- Adapt to your new life ASAP! – It’s so important to accept that life has changed and you need to make the relevant changes to your lifestyle ASAP. Don’t get me wrong, life is by no means over, I’m a big believer in balance, but you have to accept that you can’t do all the things you used to do in the way you used to do them. Think about what your priorities in life are and find a way to fit them all in, while still being the kind of father that you want to be. The sooner you learn to embrace and love your new life, the better.
- Try and find some time with your friends – Following on from my previous point, time with the mandem is a must! This applies to your partner too. It’s important to have at least one trip to the pub within the first couple of months, even just for one drink. You need that time with your friends to relax and take some time out. It will make you appreciate what you have at home and help with that all important balance. Encourage your partner to spend time with her girls too, it will make her happier and give you some nice 1 on 1 time with baby.
- Don’t be too hard on yourself – There are all these books with ideals about what baby should be doing and when they should be doing it, and what you should be doing and when you should be doing it. 90% of it is nonsense. Don’t get caught up in it, as long as baby is happy and healthy and your family is happy and healthy, then everything else will take care of itself. There’s a lot of pressure for your baby to reach certain milestones at particular times; walk, talk, sleep in their own room, sleep through the night, grow teeth etc etc and you can feel like a bad parent if your child doesn’t do things when the books, or other parents, say they are supposed to. But really and truly, none of that really matters. You need to find your own parenting style and do what works for you, the baby will reach those milestones when they are ready and the chances are your baby will be ahead of the average on some and behind on others anyway. Just find what works for you and as long as you are all happy and healthy, don’t change it for anyone.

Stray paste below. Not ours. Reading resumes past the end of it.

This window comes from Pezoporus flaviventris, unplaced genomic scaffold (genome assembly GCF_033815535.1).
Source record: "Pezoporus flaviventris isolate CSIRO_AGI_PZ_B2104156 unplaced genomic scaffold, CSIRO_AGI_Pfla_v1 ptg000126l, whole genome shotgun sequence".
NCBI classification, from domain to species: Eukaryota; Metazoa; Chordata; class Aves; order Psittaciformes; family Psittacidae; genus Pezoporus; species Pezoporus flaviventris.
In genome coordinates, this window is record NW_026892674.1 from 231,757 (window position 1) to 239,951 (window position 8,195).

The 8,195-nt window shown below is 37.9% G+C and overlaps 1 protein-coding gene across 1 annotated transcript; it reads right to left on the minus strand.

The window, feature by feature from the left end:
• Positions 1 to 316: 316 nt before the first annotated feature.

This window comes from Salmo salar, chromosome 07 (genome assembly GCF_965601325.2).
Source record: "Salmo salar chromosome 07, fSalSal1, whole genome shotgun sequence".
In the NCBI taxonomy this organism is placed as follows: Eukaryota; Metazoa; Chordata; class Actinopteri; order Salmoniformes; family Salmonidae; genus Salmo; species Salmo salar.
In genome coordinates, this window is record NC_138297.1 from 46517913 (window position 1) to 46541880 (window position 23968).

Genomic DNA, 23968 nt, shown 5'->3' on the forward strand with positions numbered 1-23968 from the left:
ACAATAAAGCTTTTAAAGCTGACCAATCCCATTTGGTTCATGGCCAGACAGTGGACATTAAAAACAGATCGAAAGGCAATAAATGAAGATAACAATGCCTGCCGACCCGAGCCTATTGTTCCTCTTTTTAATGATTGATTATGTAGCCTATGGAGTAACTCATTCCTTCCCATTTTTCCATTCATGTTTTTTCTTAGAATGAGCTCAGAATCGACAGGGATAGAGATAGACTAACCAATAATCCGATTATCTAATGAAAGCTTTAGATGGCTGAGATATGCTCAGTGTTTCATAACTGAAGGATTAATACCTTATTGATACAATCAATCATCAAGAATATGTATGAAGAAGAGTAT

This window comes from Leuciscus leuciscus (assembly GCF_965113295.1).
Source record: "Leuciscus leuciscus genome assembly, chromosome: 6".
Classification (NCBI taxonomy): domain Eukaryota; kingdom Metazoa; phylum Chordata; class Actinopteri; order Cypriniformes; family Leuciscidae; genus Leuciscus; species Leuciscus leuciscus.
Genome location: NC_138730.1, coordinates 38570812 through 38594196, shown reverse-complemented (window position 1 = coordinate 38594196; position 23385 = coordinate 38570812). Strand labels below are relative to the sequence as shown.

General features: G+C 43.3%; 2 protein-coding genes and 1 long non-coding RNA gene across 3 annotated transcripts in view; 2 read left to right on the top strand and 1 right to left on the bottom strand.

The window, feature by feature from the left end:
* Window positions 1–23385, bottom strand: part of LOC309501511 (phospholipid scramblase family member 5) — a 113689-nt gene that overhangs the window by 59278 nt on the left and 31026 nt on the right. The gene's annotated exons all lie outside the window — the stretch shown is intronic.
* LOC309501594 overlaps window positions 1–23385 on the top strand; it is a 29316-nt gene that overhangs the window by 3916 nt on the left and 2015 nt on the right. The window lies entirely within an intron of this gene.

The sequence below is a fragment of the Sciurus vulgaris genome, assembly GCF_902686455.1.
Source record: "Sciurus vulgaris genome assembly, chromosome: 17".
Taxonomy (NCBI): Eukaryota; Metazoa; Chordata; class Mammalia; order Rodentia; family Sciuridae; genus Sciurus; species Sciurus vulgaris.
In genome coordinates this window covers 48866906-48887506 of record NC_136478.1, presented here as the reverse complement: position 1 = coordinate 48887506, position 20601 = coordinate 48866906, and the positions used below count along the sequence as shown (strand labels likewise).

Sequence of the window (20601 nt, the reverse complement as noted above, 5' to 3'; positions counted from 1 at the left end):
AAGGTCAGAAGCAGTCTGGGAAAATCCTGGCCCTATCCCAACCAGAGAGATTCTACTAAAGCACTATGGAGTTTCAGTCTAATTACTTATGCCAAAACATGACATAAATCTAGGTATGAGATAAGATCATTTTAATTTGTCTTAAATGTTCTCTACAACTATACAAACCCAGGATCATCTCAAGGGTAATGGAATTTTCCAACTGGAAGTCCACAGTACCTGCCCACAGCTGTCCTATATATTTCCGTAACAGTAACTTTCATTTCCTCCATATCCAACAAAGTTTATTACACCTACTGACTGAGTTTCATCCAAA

- Take an active role in parenting – early on the mummy is usually the main focus of baby’s attention and if you aren’t a natural with babies, it’s easy for the man to feel a bit out of place and be a bit unsure as to where they fit and what their role is. It’s important to establish your role early. Make an effort to get involved in everything straight away. This will help with your confidence and help you build a bond with your new baby. It’s a nice feeling when your baby can come to you for comfort when they are upset, but this usually only comes with being an involved dad. Really and truly it’s only breastfeeding that a father can’t do, everything else is completely possible so get stuck in, make mistakes along the way but throw yourself whole-heartedly into the parenting experience from the beginning. I guarantee this will make everything easier in the long run.
- Exercise! Exercise is always a great way of relieving stress and it’s no different in this situation. It will also help to give you that energy you’ll need to keep up with baby. So make sure you find some time to do some exercise, even if it’s just a quick run on the weekends.
Becoming a dad is by no means easy, but it’s definitely rewarding. And I hope these tips will help you as a current dad and/or a dad-to-be enjoy the experience even more.
However if you are feeling low, or experiencing any other mental health problems, you are not alone. There are loads of different organisations that can help, and of course you can always visit your GP. One example of a great mental health charity is MIND (http://www.mind.org.uk) so please do get in touch with them, if you feel you need to.
You can also find out more about World Mental Health Day here.
I’d love to hear your thoughts on mental health in the black community. Hit me on the socials or leave a comment below!